This board is also ultimately responsible for serious problems at overseas offices. The office in Milan, Italy, was fined more than R1-million for “non-compliance” with Italian labour laws. In Britain, SAT was prosecuted successfully at a tax tribunal for illegally claiming back VAT. The London office has also been without leadership for two years since the departure of Lungi Morrison.
The awarding of one tender to an entity without a valid tax certificate at the time of evaluating the contract constitutes irregular spending of more than R17-million. Lease agreements made without adherence to procurement regulations in Angola, India and the Netherlands cost SAT more than R650?000. Legal proceedings for the year cost R11-million.
SAT’s annual report shows the bulk of its budget to be government grants; the Tourism Marketing South Africa levy funds a bulky, costly head office with more than 70% of SAT’s staff. Money has been spent on international TV campaigns on National Geographic and CNN. Last year, R82.4-million was dished out to “marketing consultants” working independently of SAT, notably the Ireland Davenport agency. Individual countries get bite-sized portions of what’s left of the budget.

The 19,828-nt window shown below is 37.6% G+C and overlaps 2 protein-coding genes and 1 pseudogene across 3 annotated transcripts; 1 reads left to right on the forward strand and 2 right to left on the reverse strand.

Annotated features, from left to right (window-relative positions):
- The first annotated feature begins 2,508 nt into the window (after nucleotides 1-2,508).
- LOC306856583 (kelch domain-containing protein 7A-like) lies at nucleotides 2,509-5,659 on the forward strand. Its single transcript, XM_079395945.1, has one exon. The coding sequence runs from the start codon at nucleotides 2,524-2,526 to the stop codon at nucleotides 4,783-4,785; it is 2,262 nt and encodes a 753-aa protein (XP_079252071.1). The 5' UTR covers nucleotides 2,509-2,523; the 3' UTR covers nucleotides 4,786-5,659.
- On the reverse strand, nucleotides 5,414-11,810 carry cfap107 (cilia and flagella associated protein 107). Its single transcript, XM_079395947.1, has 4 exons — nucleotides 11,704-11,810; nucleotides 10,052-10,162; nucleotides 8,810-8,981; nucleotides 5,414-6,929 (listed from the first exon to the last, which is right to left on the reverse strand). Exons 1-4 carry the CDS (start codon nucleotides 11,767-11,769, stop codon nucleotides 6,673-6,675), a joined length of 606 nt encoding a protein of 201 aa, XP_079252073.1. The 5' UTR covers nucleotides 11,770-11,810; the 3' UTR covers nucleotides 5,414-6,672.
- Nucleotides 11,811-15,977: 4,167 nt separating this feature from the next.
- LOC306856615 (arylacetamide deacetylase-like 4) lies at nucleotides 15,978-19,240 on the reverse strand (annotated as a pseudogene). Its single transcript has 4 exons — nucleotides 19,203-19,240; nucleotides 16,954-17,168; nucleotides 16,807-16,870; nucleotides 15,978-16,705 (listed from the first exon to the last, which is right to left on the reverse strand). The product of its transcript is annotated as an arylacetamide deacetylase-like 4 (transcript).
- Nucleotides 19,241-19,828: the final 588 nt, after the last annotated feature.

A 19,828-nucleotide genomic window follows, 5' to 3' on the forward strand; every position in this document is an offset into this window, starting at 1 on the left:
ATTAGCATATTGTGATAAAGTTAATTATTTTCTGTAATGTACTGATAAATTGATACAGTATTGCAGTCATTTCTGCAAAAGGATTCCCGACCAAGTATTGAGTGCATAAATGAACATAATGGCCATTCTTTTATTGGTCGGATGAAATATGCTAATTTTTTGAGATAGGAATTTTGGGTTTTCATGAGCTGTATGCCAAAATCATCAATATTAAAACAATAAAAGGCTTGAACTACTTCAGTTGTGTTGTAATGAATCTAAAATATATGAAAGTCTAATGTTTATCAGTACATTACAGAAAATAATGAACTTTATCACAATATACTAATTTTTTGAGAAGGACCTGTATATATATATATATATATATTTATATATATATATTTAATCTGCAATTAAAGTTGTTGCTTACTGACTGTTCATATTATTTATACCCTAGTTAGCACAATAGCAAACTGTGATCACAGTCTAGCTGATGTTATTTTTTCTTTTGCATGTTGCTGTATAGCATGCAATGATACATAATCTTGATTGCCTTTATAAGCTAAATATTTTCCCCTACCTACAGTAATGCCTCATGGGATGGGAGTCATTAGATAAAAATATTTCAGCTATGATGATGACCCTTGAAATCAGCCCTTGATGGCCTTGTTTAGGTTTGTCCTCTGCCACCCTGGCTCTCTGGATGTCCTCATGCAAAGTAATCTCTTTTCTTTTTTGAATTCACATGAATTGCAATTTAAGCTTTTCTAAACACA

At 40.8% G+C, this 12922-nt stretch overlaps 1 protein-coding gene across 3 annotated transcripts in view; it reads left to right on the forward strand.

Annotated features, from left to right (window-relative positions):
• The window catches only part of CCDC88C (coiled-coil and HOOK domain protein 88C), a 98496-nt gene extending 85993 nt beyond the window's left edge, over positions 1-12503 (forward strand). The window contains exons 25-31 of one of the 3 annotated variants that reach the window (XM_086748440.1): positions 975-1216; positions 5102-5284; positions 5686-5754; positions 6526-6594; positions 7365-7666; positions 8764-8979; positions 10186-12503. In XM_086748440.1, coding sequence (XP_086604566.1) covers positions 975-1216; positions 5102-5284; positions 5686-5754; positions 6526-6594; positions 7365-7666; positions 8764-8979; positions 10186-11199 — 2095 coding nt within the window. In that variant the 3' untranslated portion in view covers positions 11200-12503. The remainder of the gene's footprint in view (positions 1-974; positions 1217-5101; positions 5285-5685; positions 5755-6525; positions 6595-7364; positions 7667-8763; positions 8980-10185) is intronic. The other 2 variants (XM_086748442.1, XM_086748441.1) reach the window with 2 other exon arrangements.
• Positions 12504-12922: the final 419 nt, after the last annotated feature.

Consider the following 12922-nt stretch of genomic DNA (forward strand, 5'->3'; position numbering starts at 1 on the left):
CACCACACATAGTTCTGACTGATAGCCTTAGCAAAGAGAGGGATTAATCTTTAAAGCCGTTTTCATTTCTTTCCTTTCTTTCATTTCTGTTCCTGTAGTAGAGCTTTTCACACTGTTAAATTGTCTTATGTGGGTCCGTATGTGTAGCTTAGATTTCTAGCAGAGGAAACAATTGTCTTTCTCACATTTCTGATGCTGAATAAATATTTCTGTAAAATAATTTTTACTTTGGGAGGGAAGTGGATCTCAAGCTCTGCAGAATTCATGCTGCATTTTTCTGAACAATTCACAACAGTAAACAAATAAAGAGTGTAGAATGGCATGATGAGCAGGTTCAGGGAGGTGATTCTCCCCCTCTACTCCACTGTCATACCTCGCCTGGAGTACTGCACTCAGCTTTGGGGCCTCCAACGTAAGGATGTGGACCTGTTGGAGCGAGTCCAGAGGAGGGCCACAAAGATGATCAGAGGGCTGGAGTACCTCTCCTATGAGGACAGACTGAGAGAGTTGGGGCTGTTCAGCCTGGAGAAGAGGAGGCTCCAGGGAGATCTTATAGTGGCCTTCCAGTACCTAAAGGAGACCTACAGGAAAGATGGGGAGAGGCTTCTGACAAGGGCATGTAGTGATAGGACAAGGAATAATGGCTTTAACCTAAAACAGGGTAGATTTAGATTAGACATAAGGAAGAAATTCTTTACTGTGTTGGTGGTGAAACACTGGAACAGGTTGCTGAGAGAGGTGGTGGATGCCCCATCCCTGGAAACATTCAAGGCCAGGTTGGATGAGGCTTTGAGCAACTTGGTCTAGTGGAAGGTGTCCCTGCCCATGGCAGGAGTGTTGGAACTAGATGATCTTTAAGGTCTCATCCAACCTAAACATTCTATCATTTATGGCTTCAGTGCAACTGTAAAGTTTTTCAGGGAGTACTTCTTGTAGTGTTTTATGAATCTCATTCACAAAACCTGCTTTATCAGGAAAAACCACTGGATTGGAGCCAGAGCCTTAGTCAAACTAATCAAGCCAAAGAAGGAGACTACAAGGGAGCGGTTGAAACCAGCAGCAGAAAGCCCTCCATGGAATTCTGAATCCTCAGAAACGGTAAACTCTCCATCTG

The numbers say SAT is not attracting long-haul travellers. We got about 2.5-million long-haul travellers to South Africa in 2012, but factor in the aforementioned arrivals-stats anomalies and that figure is probably closer to 1.5-million. That’s less than 20% of the tourism beds South Africa currently offers.
Compared with our long-haul competitors it’s tiny: Thailand got 17-million long-haulers last year, Dubai 10-million, Australia six million and New Zealand 2.6-million.